“We went above and beyond to get involved in the community,” Kaminski said. “The community really took to us. They packed the stands. The Ebrights (owners Tom and Joyce) were always involved and always took time for the fans.”

The night the Pirates won the championship in late May of 1994, Tom Ebright invited fans into the locker room to be part of the celebration. Thousands more were at a victory parade through Portland a few days later.

“We went to the schools,” Kaminski said. “We did a lot of other charities. Me and Kerry Clark, we did so much stuff on our own. We got out there. Whatever had to be done, we did it. Guys signed up and got out there.”

With the 20th anniversary of that championship approaching, Kaminski knew something should be done to recognize it.

“I contacted Hulsty, who lives here, and I contacted Darren McAusland, who isn’t too far away from me in Tuscaloosa, Alabama,” Kaminski said. “We tried to get everyone’s number and e-mails and tried to get the ball rolling. We’ve had a great response.”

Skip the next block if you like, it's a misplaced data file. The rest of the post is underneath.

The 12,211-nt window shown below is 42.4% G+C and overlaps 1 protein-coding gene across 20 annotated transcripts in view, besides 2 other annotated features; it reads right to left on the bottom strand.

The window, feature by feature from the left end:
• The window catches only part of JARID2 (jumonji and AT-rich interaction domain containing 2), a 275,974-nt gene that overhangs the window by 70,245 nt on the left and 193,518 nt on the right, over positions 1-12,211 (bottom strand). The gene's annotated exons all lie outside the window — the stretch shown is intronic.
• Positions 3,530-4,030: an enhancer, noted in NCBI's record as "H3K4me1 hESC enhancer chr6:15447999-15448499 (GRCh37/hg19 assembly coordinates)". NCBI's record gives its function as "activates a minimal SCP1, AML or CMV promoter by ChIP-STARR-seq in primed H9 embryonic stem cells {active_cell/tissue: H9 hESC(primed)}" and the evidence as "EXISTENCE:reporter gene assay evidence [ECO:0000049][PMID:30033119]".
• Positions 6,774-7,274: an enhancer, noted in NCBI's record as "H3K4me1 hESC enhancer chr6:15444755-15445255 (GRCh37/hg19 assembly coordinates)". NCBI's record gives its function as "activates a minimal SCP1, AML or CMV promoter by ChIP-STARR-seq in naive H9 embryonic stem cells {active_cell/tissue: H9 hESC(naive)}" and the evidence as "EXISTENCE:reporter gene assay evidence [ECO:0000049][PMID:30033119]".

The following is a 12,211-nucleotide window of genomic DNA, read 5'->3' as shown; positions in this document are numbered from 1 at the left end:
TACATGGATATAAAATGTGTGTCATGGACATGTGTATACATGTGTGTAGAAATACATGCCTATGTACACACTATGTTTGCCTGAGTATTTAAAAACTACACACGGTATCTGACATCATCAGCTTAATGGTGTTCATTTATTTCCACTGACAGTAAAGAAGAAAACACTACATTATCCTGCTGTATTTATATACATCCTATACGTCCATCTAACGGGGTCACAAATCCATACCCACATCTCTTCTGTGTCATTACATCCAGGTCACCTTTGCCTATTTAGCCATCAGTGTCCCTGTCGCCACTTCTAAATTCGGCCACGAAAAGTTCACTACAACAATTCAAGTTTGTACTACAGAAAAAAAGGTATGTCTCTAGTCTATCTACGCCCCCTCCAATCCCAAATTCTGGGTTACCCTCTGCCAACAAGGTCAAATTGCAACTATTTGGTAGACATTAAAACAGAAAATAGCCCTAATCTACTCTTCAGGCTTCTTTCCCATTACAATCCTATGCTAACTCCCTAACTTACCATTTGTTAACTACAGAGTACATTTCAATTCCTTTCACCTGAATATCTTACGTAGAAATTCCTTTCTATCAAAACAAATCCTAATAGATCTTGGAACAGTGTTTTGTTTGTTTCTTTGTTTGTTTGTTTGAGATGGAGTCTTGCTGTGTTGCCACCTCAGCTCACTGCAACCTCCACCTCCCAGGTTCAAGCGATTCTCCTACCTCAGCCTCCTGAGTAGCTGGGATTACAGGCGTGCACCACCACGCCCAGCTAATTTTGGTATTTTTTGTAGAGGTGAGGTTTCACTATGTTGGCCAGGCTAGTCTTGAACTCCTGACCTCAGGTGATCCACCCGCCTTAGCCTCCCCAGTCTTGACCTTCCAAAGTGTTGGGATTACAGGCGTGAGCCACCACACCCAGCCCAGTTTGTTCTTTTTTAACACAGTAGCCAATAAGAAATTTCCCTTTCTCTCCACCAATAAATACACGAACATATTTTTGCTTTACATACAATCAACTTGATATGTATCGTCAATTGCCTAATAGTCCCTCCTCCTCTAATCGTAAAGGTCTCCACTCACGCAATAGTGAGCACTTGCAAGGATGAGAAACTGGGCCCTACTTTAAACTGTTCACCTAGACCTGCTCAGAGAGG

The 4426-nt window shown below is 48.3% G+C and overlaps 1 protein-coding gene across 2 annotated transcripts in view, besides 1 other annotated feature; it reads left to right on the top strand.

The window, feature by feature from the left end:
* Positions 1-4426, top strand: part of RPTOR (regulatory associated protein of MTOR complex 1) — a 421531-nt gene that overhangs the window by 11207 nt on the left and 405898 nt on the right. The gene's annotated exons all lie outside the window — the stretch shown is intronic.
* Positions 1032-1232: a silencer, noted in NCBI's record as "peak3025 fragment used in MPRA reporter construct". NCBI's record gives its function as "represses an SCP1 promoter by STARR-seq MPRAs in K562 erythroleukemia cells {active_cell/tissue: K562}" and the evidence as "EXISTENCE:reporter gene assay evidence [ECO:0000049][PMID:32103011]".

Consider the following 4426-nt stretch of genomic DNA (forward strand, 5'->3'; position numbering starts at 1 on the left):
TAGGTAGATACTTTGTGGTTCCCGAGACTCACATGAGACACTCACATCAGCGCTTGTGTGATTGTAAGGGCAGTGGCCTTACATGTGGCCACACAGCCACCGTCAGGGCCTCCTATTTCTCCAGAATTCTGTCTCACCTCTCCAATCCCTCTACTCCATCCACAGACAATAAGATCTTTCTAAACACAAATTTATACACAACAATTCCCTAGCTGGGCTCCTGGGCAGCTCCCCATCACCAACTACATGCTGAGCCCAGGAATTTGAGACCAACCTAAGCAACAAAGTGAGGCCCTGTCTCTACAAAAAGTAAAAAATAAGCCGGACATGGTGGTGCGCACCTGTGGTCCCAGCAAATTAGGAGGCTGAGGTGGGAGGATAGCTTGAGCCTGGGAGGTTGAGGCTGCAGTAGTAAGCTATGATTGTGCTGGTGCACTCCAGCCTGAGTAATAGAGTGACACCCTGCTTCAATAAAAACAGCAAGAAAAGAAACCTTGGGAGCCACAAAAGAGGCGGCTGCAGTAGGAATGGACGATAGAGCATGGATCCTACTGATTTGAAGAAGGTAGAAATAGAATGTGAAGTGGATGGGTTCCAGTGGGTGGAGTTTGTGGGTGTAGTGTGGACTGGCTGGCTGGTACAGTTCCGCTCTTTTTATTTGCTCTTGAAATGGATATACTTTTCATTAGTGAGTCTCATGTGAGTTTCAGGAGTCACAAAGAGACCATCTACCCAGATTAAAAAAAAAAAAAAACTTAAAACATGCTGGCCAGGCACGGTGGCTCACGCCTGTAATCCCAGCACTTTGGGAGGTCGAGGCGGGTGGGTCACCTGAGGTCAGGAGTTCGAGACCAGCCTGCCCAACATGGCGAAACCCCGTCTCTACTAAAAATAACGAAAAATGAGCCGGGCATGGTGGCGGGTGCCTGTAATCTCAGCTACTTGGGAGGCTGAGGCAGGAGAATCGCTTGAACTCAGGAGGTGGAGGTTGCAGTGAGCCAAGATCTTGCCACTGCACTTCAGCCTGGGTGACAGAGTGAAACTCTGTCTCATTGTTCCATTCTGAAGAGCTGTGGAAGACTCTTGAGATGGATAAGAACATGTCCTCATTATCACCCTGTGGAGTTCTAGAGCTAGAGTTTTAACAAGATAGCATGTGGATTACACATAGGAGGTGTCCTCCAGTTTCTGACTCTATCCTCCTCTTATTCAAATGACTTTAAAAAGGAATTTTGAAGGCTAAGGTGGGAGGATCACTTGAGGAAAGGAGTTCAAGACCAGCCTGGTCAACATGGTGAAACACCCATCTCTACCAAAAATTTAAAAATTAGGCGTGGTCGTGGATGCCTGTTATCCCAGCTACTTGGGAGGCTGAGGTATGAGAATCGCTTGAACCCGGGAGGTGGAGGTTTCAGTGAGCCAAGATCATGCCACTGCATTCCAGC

Hulst contacted the Pirates and mentioned the idea. The organization embraced the opportunity and has helped in the planning.

“They did a lot of the workload in getting sponsorship and all those things,” Hulst said.

Some of the players arrived in Maine on Thursday — most will arrive Friday. Trotz won’t make it until Saturday because of commitments with the Capitals.

The hope, Hulst said, is that this event could become a regular occurrence, bringing together former players from the franchise’s entire run in Portland.

“It will be pretty cool to see all the guys,” Hulst said. “I’m sure there will be many stories that we forgot about.”